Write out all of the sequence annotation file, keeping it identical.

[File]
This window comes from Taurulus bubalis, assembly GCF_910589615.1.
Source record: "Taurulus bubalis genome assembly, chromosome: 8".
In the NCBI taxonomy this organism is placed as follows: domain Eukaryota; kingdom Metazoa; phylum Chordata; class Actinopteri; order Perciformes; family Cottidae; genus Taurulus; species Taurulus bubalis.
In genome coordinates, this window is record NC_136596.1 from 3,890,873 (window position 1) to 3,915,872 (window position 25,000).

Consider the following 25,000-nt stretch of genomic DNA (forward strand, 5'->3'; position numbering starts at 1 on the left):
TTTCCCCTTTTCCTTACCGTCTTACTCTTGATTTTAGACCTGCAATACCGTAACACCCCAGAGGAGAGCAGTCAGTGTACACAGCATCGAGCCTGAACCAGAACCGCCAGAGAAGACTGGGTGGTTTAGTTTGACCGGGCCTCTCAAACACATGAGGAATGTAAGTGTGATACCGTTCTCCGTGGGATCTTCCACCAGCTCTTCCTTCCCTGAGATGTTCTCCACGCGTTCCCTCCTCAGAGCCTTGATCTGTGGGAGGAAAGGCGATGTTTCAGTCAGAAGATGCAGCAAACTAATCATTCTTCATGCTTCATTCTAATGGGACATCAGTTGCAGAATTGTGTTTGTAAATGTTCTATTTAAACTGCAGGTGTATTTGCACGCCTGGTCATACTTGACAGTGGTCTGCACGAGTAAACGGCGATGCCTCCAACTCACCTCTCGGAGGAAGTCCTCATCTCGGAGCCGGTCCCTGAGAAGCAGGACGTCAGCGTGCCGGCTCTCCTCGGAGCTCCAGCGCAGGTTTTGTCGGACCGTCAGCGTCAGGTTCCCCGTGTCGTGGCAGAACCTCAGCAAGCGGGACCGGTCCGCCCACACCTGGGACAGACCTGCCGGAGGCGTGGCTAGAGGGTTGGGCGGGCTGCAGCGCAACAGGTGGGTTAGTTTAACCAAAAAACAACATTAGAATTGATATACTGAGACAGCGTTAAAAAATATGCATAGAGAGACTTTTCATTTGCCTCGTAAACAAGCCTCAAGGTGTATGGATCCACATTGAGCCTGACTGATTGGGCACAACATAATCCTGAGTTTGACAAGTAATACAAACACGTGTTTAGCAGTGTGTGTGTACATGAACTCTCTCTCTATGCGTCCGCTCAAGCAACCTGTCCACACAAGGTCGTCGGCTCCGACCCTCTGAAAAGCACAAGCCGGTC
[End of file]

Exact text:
This window comes from Taurulus bubalis, assembly GCF_910589615.1.
Source record: "Taurulus bubalis genome assembly, chromosome: 8".
In the NCBI taxonomy this organism is placed as follows: domain Eukaryota; kingdom Metazoa; phylum Chordata; class Actinopteri; order Perciformes; family Cottidae; genus Taurulus; species Taurulus bubalis.
In genome coordinates, this window is record NC_136596.1 from 3,890,873 (window position 1) to 3,915,872 (window position 25,000).

Consider the following 25,000-nt stretch of genomic DNA (forward strand, 5'->3'; position numbering starts at 1 on the left):
TTTCCCCTTTTCCTTACCGTCTTACTCTTGATTTTAGACCTGCAATACCGTAACACCCCAGAGGAGAGCAGTCAGTGTACACAGCATCGAGCCTGAACCAGAACCGCCAGAGAAGACTGGGTGGTTTAGTTTGACCGGGCCTCTCAAACACATGAGGAATGTAAGTGTGATACCGTTCTCCGTGGGATCTTCCACCAGCTCTTCCTTCCCTGAGATGTTCTCCACGCGTTCCCTCCTCAGAGCCTTGATCTGTGGGAGGAAAGGCGATGTTTCAGTCAGAAGATGCAGCAAACTAATCATTCTTCATGCTTCATTCTAATGGGACATCAGTTGCAGAATTGTGTTTGTAAATGTTCTATTTAAACTGCAGGTGTATTTGCACGCCTGGTCATACTTGACAGTGGTCTGCACGAGTAAACGGCGATGCCTCCAACTCACCTCTCGGAGGAAGTCCTCATCTCGGAGCCGGTCCCTGAGAAGCAGGACGTCAGCGTGCCGGCTCTCCTCGGAGCTCCAGCGCAGGTTTTGTCGGACCGTCAGCGTCAGGTTCCCCGTGTCGTGGCAGAACCTCAGCAAGCGGGACCGGTCCGCCCACACCTGGGACAGACCTGCCGGAGGCGTGGCTAGAGGGTTGGGCGGGCTGCAGCGCAACAGGTGGGTTAGTTTAACCAAAAAACAACATTAGAATTGATATACTGAGACAGCGTTAAAAAATATGCATAGAGAGACTTTTCATTTGCCTCGTAAACAAGCCTCAAGGTGTATGGATCCACATTGAGCCTGACTGATTGGGCACAACATAATCCTGAGTTTGACAAGTAATACAAACACGTGTTTAGCAGTGTGTGTGTACATGAACTCTCTCTCTATGCGTCCGCTCAAGCAACCTGTCCACACAAGGTCGTCGGCTCCGACCCTCTGAAAAGCACAAGCCGGTC